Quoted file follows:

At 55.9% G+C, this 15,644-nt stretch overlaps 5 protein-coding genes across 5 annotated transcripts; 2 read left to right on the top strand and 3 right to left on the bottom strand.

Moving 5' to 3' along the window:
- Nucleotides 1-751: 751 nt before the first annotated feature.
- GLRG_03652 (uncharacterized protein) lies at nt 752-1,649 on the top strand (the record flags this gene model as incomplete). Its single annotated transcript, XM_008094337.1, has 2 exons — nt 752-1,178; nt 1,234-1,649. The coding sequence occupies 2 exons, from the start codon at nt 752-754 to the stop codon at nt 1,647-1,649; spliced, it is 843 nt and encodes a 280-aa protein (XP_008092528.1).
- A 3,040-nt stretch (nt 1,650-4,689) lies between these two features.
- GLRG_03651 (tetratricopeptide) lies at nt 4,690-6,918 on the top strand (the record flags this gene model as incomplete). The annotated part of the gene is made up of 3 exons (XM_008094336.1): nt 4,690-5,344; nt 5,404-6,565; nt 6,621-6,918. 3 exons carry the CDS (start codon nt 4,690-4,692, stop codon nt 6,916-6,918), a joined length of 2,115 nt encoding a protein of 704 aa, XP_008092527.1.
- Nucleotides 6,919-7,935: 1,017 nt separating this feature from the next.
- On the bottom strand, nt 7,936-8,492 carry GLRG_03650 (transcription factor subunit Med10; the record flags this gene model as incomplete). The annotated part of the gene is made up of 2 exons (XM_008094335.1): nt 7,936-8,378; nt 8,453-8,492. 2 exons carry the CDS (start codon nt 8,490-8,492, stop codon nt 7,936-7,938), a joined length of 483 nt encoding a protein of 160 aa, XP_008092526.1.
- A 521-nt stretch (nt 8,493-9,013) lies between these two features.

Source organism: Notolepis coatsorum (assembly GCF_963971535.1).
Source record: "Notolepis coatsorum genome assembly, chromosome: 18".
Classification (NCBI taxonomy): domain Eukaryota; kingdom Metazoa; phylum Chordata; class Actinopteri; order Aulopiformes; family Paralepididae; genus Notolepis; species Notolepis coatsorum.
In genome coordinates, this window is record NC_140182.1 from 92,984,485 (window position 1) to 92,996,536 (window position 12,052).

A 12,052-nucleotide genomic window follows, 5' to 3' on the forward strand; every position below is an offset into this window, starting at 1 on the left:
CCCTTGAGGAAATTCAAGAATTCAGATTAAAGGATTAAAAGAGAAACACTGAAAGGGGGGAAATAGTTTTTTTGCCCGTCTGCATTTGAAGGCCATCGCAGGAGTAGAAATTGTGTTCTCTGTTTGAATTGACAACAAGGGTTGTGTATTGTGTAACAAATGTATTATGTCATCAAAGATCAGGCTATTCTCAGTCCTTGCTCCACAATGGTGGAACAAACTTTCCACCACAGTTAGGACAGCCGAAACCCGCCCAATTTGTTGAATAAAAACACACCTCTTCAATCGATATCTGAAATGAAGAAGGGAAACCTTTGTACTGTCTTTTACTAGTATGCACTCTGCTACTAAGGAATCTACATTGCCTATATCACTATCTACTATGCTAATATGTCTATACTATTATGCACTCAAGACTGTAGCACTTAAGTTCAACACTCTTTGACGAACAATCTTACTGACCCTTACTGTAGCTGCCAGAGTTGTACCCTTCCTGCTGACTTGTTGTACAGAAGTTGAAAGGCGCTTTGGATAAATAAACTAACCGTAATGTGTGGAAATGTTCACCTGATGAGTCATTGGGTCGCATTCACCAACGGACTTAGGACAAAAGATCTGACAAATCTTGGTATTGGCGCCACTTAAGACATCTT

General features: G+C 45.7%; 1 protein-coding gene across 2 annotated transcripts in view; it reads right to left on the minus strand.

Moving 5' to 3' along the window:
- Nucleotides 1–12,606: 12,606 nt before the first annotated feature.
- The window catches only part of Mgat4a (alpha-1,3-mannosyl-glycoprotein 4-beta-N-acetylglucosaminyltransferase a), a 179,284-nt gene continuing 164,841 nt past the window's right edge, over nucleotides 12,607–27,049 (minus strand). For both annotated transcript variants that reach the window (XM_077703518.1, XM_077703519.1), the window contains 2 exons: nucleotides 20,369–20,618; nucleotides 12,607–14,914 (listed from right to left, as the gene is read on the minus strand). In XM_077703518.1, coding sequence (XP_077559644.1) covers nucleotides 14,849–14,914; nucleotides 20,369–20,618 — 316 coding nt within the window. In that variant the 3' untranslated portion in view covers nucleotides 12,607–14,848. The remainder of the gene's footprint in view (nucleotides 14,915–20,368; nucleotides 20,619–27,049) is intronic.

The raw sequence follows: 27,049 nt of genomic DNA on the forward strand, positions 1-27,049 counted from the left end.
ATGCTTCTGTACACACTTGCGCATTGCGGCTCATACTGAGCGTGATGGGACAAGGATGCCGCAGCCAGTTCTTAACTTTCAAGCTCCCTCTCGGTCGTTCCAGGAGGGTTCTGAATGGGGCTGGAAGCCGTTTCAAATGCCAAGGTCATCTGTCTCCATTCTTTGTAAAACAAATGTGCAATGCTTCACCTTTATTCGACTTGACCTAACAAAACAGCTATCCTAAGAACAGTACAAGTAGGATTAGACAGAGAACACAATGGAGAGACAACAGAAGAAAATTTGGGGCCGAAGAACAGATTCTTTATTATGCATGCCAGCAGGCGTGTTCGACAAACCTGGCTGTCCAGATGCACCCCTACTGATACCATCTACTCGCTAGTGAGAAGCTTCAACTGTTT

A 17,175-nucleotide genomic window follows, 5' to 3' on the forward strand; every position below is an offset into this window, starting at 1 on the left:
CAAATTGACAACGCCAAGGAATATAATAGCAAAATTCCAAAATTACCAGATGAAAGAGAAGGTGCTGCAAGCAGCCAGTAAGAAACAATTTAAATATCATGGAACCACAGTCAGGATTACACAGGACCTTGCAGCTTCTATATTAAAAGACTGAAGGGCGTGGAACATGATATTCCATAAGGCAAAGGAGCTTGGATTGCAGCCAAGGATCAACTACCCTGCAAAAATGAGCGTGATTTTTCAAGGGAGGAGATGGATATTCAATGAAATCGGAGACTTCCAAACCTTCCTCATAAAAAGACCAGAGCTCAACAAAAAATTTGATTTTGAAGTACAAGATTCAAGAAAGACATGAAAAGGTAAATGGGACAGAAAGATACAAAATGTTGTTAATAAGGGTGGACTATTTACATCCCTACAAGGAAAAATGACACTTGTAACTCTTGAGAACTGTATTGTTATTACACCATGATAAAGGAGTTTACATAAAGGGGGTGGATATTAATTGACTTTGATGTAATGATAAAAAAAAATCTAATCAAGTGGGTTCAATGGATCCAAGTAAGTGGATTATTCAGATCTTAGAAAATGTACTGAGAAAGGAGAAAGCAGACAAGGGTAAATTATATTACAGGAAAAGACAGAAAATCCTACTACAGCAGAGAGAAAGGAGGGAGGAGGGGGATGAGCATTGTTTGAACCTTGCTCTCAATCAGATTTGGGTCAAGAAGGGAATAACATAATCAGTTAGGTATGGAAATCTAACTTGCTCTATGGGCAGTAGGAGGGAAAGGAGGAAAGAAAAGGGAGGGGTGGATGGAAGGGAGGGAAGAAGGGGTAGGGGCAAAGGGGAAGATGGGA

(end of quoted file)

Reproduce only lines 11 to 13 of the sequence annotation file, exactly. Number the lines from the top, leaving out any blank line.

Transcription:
Source record: "Notolepis coatsorum genome assembly, chromosome: 18".
Classification (NCBI taxonomy): domain Eukaryota; kingdom Metazoa; phylum Chordata; class Actinopteri; order Aulopiformes; family Paralepididae; genus Notolepis; species Notolepis coatsorum.
In genome coordinates, this window is record NC_140182.1 from 92,984,485 (window position 1) to 92,996,536 (window position 12,052).